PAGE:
Colleen: I’m inspired by the possibilities of electronic health records. They could be like Mint.com for your health, bringing together your personal health data, quality health content, and communications with clinicians. Content strategists can turn that data and content into “meaningfulness,” as you call it. I’m deeply concerned that IT is driving that bus alone. Content strategists need to be brought on board, or else the possibilities for EHRs (and the applications that use them) won’t become reality.
Improving the health care experience through EHRs is deeply important to me. Growing up, I watched my younger brother, Parker, go through the worst possible ordeal. He had a brain tumor that was misdiagnosed for many years as separate conditions, such as migraine headaches. No system was tracking all the signs and symptoms that, together, pointed to a brain tumor. When it was finally diagnosed, surgeons couldn’t operate on it. Parker underwent months of radiation and other treatments. None of them worked. Along the way, there were countless appointments and bills to track. Talking to doctors happened mostly at appointments. There were constant miscommunications among clinicians and between doctors, hospitals, and insurance. All while treatments to help Parker were not working. I’ve never felt so helpless. No one should ever experience that. Ever. If electronic health records reach their potential, no one ever will.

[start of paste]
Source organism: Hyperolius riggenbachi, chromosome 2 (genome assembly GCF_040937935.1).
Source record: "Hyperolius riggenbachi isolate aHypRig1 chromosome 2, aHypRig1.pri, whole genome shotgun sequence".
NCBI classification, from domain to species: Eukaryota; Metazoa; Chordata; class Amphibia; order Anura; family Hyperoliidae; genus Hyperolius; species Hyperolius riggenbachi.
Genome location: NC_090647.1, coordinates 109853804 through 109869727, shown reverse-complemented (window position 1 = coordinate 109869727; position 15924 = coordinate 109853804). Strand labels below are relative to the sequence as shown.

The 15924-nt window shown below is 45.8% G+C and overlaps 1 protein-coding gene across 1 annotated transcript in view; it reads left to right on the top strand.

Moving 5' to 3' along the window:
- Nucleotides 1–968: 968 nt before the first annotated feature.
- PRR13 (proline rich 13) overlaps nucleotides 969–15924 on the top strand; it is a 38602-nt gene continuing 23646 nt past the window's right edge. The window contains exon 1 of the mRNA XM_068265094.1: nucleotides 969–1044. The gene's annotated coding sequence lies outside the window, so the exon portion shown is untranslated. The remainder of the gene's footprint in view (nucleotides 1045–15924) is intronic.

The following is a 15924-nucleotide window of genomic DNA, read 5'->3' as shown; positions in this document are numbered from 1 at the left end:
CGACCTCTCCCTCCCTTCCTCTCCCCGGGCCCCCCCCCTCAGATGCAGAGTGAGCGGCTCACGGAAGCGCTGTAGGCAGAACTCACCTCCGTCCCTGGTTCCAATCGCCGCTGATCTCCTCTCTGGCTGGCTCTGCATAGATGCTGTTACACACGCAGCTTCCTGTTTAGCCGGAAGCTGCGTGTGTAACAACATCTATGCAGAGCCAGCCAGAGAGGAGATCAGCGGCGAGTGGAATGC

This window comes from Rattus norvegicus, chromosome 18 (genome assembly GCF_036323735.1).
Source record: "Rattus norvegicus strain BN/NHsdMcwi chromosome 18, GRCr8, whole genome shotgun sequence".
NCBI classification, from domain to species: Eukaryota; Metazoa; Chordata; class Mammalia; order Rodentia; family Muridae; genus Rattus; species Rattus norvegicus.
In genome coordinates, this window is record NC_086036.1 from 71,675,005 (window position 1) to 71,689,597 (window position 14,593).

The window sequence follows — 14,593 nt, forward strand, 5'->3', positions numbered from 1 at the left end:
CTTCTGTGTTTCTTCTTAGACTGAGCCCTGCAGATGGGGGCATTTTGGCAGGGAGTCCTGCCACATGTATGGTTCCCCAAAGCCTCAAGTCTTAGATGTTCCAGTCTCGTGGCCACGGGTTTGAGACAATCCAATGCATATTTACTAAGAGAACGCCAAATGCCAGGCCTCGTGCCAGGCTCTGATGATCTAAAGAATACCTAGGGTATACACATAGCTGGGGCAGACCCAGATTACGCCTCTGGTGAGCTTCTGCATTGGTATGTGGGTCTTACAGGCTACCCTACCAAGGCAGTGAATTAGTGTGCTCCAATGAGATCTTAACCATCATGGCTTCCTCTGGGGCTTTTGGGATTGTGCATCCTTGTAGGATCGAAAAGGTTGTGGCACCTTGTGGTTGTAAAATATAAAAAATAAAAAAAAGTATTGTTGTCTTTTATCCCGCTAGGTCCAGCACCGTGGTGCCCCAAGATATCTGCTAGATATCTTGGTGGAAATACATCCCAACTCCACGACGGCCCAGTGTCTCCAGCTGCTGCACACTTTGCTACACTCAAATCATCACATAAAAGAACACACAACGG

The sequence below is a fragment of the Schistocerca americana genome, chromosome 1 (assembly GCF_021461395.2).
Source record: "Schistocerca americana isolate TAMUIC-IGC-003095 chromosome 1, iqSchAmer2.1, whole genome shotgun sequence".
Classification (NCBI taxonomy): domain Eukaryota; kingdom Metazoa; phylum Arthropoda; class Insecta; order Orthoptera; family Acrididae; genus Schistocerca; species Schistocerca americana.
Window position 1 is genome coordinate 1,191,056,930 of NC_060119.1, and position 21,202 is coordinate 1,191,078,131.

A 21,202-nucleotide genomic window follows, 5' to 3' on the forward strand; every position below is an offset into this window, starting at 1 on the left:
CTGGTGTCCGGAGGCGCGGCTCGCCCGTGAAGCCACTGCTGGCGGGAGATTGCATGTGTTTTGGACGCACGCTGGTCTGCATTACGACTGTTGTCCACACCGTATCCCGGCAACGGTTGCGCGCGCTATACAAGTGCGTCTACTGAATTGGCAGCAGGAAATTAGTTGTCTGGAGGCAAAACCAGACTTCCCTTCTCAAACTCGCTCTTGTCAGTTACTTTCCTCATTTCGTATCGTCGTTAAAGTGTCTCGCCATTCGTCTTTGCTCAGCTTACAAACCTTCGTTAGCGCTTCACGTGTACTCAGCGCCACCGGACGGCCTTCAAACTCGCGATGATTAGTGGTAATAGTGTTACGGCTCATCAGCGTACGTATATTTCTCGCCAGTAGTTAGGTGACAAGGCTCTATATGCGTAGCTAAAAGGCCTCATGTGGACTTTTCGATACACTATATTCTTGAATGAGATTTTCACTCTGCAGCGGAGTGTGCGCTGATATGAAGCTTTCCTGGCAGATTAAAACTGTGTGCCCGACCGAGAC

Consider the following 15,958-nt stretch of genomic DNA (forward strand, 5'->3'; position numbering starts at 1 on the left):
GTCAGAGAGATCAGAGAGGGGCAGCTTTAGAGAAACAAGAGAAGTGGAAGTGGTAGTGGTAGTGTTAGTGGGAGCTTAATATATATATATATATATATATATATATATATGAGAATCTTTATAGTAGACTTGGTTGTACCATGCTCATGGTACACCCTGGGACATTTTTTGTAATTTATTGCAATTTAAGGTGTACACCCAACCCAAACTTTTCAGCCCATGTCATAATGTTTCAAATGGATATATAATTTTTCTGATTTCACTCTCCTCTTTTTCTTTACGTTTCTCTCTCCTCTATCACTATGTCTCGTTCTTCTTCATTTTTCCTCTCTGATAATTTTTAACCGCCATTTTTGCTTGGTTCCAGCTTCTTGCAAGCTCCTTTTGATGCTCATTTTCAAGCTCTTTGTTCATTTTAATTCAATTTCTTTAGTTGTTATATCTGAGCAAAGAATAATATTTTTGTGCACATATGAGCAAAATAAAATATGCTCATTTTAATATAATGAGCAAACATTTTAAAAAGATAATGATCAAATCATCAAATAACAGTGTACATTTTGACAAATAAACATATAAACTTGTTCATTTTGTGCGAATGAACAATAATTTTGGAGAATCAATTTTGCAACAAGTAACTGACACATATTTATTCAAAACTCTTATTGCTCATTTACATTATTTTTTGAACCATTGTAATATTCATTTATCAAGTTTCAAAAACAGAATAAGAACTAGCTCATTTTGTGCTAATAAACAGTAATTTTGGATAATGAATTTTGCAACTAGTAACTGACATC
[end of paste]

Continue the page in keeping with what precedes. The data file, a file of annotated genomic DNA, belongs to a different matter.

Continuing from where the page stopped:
So, I feel an extra sense of urgency to make EHRs work. When EHRs turn data into influential content, they will help patients, clinicians, and other parties in the health system 1. communicate better and 2. make better decisions about diagnosis, treatment, and ongoing care.